Rosa Parks was born on this day in 1913.
Rosa Parks (1913–2005) is best known for her refusal to give up her seat to a white man on a crowded bus in Montgomery, Alabama, on December 1, 1955. Her arrest sparked the Montgomery Bus Boycott, a pivotal event in the civil rights movement that ultimately led to the dismantling of Jim Crow segregation. Rosa Parks became an icon of the movement, celebrated for this single courageous act of civil disobedience, but she is often characterized by misconceptions. Contrary to popular belief, Parks was not a demure seamstress who chose not to stand because she was physically tired. Her calm demeanor hid a militant spirit forged over decades. Learn more about her and her life by exploring these primary sources.
Explore the sites and online exhibitions listed below. Ask students what they can learn from these primary sources about why Rosa Parks took her stand against segregation, and about the organizations and movements that participated in the struggle. They might compare that to what they learn from a textbook or other secondary source and then write a possible update for the secondary source.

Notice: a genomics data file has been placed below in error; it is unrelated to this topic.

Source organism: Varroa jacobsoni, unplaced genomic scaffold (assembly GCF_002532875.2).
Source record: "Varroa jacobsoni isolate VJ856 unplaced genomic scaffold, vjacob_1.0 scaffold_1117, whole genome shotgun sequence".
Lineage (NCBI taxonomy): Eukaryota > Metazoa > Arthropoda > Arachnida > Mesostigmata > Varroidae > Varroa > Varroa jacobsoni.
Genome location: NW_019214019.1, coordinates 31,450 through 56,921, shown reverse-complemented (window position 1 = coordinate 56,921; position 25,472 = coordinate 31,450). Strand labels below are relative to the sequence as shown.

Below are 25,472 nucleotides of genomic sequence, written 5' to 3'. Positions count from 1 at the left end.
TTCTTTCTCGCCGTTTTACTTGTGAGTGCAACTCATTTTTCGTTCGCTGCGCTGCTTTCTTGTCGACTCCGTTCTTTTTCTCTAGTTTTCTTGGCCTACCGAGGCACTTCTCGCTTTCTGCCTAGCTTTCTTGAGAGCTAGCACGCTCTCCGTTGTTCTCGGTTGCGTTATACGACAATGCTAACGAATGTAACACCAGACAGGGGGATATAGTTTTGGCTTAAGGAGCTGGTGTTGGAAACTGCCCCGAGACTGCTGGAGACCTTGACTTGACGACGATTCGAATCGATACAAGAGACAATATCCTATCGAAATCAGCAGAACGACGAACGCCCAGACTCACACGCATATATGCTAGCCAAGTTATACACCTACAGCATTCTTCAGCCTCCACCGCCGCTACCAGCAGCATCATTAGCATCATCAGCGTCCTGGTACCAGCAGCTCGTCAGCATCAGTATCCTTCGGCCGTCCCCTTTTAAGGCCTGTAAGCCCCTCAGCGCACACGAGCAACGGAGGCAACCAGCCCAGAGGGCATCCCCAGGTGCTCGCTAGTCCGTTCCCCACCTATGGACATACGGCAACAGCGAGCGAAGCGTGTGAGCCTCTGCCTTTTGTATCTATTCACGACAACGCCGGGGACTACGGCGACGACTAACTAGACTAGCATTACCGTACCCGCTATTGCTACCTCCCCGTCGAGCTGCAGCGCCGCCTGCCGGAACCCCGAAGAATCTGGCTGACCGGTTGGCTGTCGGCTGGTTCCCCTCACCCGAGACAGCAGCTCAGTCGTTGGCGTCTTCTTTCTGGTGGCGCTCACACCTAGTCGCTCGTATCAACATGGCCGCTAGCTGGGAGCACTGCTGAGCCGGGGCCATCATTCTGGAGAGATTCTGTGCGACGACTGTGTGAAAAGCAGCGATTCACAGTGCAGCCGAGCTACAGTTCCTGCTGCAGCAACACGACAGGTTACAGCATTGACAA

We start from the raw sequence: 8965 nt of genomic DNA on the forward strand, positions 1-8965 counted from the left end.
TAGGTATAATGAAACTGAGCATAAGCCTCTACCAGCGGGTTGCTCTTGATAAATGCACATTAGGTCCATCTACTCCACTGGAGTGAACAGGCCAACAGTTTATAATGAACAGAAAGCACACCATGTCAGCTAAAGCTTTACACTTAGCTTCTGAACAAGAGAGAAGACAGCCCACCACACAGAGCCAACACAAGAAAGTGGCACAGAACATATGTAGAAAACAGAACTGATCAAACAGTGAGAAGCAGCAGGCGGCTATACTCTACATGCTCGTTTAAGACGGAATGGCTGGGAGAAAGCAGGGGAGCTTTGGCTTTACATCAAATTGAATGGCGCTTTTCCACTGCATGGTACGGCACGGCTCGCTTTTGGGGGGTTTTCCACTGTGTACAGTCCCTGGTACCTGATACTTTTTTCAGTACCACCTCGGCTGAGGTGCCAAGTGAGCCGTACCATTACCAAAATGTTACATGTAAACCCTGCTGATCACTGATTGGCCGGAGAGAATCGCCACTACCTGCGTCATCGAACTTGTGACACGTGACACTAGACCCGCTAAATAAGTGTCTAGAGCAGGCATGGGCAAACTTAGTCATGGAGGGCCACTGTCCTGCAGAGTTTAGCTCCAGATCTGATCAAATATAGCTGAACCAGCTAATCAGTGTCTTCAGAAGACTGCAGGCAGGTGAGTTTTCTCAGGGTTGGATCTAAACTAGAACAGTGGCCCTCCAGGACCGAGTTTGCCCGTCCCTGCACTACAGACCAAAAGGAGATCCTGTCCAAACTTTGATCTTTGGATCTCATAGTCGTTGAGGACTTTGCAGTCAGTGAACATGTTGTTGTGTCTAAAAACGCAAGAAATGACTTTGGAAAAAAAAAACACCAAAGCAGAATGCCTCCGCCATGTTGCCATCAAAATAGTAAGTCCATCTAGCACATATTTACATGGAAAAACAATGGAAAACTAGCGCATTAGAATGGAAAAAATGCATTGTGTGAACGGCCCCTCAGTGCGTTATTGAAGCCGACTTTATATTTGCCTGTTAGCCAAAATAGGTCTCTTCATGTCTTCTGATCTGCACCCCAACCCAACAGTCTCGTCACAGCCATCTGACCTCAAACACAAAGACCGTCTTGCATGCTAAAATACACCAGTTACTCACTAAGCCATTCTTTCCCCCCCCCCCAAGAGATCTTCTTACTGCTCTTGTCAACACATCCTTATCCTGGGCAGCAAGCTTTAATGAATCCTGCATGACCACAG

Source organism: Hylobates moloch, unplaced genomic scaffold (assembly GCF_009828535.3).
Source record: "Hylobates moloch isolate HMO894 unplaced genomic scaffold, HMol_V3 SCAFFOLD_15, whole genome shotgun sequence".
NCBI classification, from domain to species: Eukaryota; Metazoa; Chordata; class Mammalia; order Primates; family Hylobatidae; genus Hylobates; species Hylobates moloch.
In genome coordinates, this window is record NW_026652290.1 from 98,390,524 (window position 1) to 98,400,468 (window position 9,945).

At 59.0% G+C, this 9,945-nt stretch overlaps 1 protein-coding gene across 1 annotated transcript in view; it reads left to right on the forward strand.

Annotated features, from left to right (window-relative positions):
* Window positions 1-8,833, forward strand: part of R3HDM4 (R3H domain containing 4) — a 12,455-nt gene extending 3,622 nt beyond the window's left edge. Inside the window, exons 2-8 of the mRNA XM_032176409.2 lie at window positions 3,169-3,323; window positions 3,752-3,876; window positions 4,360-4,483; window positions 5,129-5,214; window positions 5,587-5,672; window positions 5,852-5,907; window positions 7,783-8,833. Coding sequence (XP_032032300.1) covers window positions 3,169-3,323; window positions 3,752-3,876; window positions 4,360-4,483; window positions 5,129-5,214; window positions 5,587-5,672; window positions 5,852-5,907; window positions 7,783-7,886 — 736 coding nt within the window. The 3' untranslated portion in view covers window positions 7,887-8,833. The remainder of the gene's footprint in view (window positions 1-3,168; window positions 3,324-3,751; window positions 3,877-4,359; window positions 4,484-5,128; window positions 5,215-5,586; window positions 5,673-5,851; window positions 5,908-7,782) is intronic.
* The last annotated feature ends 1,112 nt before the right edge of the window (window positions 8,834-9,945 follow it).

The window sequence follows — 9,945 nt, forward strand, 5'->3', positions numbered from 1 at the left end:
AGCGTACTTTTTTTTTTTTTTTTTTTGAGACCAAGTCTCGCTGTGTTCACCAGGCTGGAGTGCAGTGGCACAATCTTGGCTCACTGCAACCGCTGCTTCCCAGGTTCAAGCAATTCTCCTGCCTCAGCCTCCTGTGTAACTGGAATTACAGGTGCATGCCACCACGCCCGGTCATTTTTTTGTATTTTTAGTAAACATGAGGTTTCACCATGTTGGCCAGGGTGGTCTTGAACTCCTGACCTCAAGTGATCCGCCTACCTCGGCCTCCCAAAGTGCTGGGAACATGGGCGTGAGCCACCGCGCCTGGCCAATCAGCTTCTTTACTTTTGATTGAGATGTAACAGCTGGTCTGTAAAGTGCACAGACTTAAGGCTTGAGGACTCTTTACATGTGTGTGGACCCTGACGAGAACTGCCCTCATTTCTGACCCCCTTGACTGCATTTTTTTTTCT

It's important that students understand the difference between primary and secondary sources. Visit here for a solid definition and see some examples.
Rosa Parks: In Her Own Words showcases rarely seen materials that offer an intimate view of Rosa Parks and documents her life and activism—creating a rich opportunity for viewers to discover new dimensions to their understanding of this seminal figure.
This gallery showcases a selection of items from the Rosa Parks Papers at the Library of Congress, a gift from the Howard G. Buffett Foundation. This collection contains thousands of items that document the life, work, and legacy of this civil-rights legend.
In honor of the birthday of civil rights legend Rosa Parks, this blog highlights the many cards and letters students wrote for Ms. Parks over the years.
The Rosa Parks Collection, which is on loan to the Library for 10 years from the Howard G. Buffett Foundation, spans from 1866-2006 and contains 7,500 items and 2,500 photographs.